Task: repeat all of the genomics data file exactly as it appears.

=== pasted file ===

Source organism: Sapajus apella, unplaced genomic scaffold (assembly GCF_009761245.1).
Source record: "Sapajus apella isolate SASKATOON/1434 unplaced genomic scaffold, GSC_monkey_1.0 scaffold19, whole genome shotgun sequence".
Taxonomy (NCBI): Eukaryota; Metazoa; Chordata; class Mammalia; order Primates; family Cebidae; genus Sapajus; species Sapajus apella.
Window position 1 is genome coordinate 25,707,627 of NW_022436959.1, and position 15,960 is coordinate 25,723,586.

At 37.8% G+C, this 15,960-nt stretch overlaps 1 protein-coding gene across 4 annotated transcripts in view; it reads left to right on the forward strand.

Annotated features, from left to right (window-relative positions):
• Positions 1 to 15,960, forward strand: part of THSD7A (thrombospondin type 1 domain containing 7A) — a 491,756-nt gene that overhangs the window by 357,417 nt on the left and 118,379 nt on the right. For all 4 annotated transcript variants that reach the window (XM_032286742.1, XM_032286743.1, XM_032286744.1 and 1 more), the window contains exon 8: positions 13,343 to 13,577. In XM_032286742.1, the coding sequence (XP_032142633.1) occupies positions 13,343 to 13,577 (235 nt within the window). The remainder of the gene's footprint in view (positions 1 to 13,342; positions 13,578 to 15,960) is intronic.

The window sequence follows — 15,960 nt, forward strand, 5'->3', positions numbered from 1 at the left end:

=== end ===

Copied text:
Source organism: Sapajus apella, unplaced genomic scaffold (assembly GCF_009761245.1).
Source record: "Sapajus apella isolate SASKATOON/1434 unplaced genomic scaffold, GSC_monkey_1.0 scaffold19, whole genome shotgun sequence".
Taxonomy (NCBI): Eukaryota; Metazoa; Chordata; class Mammalia; order Primates; family Cebidae; genus Sapajus; species Sapajus apella.
Window position 1 is genome coordinate 25,707,627 of NW_022436959.1, and position 15,960 is coordinate 25,723,586.

At 37.8% G+C, this 15,960-nt stretch overlaps 1 protein-coding gene across 4 annotated transcripts in view; it reads left to right on the forward strand.

Annotated features, from left to right (window-relative positions):
• Positions 1 to 15,960, forward strand: part of THSD7A (thrombospondin type 1 domain containing 7A) — a 491,756-nt gene that overhangs the window by 357,417 nt on the left and 118,379 nt on the right. For all 4 annotated transcript variants that reach the window (XM_032286742.1, XM_032286743.1, XM_032286744.1 and 1 more), the window contains exon 8: positions 13,343 to 13,577. In XM_032286742.1, the coding sequence (XP_032142633.1) occupies positions 13,343 to 13,577 (235 nt within the window). The remainder of the gene's footprint in view (positions 1 to 13,342; positions 13,578 to 15,960) is intronic.

The window sequence follows — 15,960 nt, forward strand, 5'->3', positions numbered from 1 at the left end: